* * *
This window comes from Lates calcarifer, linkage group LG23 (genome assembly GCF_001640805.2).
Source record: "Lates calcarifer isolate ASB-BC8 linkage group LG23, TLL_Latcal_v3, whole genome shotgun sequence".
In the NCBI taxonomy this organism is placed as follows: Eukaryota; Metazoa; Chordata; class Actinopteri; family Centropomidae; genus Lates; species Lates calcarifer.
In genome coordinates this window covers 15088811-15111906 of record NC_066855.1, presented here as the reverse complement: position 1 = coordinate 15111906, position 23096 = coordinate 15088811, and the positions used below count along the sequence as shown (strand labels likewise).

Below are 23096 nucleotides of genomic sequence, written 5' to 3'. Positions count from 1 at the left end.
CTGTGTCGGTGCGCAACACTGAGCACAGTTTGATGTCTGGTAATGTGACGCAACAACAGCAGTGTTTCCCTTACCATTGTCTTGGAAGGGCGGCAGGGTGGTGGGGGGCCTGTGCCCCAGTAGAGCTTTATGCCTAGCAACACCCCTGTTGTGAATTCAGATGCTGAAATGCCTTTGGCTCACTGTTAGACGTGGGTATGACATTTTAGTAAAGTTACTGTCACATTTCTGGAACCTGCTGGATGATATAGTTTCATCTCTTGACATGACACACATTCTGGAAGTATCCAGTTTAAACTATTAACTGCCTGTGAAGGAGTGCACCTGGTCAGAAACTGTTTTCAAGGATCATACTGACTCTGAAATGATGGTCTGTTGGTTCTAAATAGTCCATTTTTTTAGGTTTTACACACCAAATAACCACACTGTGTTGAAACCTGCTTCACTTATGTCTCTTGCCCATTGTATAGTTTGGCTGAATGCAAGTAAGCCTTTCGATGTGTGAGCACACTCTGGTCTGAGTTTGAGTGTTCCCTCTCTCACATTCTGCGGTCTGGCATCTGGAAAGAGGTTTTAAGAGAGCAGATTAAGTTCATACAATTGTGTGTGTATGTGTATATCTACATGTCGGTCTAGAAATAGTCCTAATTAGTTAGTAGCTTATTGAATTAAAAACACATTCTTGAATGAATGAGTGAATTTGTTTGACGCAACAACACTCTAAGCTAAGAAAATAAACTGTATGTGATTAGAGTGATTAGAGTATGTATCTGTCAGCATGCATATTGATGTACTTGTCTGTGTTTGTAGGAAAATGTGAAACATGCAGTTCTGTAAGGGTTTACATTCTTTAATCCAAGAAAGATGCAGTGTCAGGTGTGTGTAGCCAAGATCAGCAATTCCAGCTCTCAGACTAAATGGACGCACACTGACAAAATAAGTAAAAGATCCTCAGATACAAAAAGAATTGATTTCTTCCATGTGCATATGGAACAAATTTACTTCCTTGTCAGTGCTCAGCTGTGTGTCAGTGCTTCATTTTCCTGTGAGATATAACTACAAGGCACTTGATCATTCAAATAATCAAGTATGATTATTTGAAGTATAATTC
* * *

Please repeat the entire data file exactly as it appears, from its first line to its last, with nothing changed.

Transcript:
This window comes from Lates calcarifer, linkage group LG23 (genome assembly GCF_001640805.2).
Source record: "Lates calcarifer isolate ASB-BC8 linkage group LG23, TLL_Latcal_v3, whole genome shotgun sequence".
In the NCBI taxonomy this organism is placed as follows: Eukaryota; Metazoa; Chordata; class Actinopteri; family Centropomidae; genus Lates; species Lates calcarifer.
In genome coordinates this window covers 15088811-15111906 of record NC_066855.1, presented here as the reverse complement: position 1 = coordinate 15111906, position 23096 = coordinate 15088811, and the positions used below count along the sequence as shown (strand labels likewise).

Below are 23096 nucleotides of genomic sequence, written 5' to 3'. Positions count from 1 at the left end.
CTGTGTCGGTGCGCAACACTGAGCACAGTTTGATGTCTGGTAATGTGACGCAACAACAGCAGTGTTTCCCTTACCATTGTCTTGGAAGGGCGGCAGGGTGGTGGGGGGCCTGTGCCCCAGTAGAGCTTTATGCCTAGCAACACCCCTGTTGTGAATTCAGATGCTGAAATGCCTTTGGCTCACTGTTAGACGTGGGTATGACATTTTAGTAAAGTTACTGTCACATTTCTGGAACCTGCTGGATGATATAGTTTCATCTCTTGACATGACACACATTCTGGAAGTATCCAGTTTAAACTATTAACTGCCTGTGAAGGAGTGCACCTGGTCAGAAACTGTTTTCAAGGATCATACTGACTCTGAAATGATGGTCTGTTGGTTCTAAATAGTCCATTTTTTTAGGTTTTACACACCAAATAACCACACTGTGTTGAAACCTGCTTCACTTATGTCTCTTGCCCATTGTATAGTTTGGCTGAATGCAAGTAAGCCTTTCGATGTGTGAGCACACTCTGGTCTGAGTTTGAGTGTTCCCTCTCTCACATTCTGCGGTCTGGCATCTGGAAAGAGGTTTTAAGAGAGCAGATTAAGTTCATACAATTGTGTGTGTATGTGTATATCTACATGTCGGTCTAGAAATAGTCCTAATTAGTTAGTAGCTTATTGAATTAAAAACACATTCTTGAATGAATGAGTGAATTTGTTTGACGCAACAACACTCTAAGCTAAGAAAATAAACTGTATGTGATTAGAGTGATTAGAGTATGTATCTGTCAGCATGCATATTGATGTACTTGTCTGTGTTTGTAGGAAAATGTGAAACATGCAGTTCTGTAAGGGTTTACATTCTTTAATCCAAGAAAGATGCAGTGTCAGGTGTGTGTAGCCAAGATCAGCAATTCCAGCTCTCAGACTAAATGGACGCACACTGACAAAATAAGTAAAAGATCCTCAGATACAAAAAGAATTGATTTCTTCCATGTGCATATGGAACAAATTTACTTCCTTGTCAGTGCTCAGCTGTGTGTCAGTGCTTCATTTTCCTGTGAGATATAACTACAAGGCACTTGATCATTCAAATAATCAAGTATGATTATTTGAAGTATAATTC